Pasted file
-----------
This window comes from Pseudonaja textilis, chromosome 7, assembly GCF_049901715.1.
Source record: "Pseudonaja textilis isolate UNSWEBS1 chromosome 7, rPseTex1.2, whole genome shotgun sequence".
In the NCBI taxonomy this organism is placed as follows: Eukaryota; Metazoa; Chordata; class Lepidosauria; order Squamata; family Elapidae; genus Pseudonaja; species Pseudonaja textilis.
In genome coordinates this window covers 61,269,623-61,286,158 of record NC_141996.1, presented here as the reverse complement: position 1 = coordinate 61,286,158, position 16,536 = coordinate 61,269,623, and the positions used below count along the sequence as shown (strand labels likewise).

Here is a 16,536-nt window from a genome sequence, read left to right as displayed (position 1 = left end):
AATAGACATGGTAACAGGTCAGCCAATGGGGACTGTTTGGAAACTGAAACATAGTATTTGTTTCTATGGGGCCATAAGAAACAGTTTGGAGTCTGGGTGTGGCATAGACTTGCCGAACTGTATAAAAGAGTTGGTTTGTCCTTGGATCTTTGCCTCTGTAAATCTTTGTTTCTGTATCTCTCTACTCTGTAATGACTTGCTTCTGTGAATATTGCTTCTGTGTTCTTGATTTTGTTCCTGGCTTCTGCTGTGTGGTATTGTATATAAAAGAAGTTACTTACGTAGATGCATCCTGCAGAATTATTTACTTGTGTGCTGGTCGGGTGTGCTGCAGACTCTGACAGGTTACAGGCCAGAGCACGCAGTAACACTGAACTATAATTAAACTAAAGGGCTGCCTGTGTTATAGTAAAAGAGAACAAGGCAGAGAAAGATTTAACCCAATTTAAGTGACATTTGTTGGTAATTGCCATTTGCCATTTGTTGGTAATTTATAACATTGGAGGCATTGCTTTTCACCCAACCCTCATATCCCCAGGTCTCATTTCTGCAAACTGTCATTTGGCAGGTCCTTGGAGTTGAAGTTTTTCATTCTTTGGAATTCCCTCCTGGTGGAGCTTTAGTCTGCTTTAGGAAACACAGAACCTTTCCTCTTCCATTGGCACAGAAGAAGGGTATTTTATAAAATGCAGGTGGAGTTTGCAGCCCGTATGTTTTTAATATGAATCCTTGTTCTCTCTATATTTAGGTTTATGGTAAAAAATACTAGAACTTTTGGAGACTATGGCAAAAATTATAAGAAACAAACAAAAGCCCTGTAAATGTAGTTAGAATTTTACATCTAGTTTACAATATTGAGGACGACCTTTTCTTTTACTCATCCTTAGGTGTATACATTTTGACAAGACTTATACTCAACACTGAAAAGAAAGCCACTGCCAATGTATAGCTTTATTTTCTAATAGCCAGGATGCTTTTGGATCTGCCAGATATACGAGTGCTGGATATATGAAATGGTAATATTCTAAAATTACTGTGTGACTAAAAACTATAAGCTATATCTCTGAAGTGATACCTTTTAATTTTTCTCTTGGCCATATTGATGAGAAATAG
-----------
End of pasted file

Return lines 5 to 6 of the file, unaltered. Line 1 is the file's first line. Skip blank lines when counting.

Here is a 16,536-nt window from a genome sequence, read left to right as displayed (position 1 = left end):
AATAGACATGGTAACAGGTCAGCCAATGGGGACTGTTTGGAAACTGAAACATAGTATTTGTTTCTATGGGGCCATAAGAAACAGTTTGGAGTCTGGGTGTGGCATAGACTTGCCGAACTGTATAAAAGAGTTGGTTTGTCCTTGGATCTTTGCCTCTGTAAATCTTTGTTTCTGTATCTCTCTACTCTGTAATGACTTGCTTCTGTGAATATTGCTTCTGTGTTCTTGATTTTGTTCCTGGCTTCTGCTGTGTGGTATTGTATATAAAAGAAGTTACTTACGTAGATGCATCCTGCAGAATTATTTACTTGTGTGCTGGTCGGGTGTGCTGCAGACTCTGACAGGTTACAGGCCAGAGCACGCAGTAACACTGAACTATAATTAAACTAAAGGGCTGCCTGTGTTATAGTAAAAGAGAACAAGGCAGAGAAAGATTTAACCCAATTTAAGTGACATTTGTTGGTAATTGCCATTTGCCATTTGTTGGTAATTTATAACATTGGAGGCATTGCTTTTCACCCAACCCTCATATCCCCAGGTCTCATTTCTGCAAACTGTCATTTGGCAGGTCCTTGGAGTTGAAGTTTTTCATTCTTTGGAATTCCCTCCTGGTGGAGCTTTAGTCTGCTTTAGGAAACACAGAACCTTTCCTCTTCCATTGGCACAGAAGAAGGGTATTTTATAAAATGCAGGTGGAGTTTGCAGCCCGTATGTTTTTAATATGAATCCTTGTTCTCTCTATATTTAGGTTTATGGTAAAAAATACTAGAACTTTTGGAGACTATGGCAAAAATTATAAGAAACAAACAAAAGCCCTGTAAATGTAGTTAGAATTTTACATCTAGTTTACAATATTGAGGACGACCTTTTCTTTTACTCATCCTTAGGTGTATACATTTTGACAAGACTTATACTCAACACTGAAAAGAAAGCCACTGCCAATGTATAGCTTTATTTTCTAATAGCCAGGATGCTTTTGGATCTGCCAGATATACGAGTGCTGGATATATGAAATGGTAATATTCTAAAATTACTGTGTGACTAAAAACTATAAGCTATATCTCTGAAGTGATACCTTTTAATTTTTCTCTTGGCCATATTGATGAGAAATAG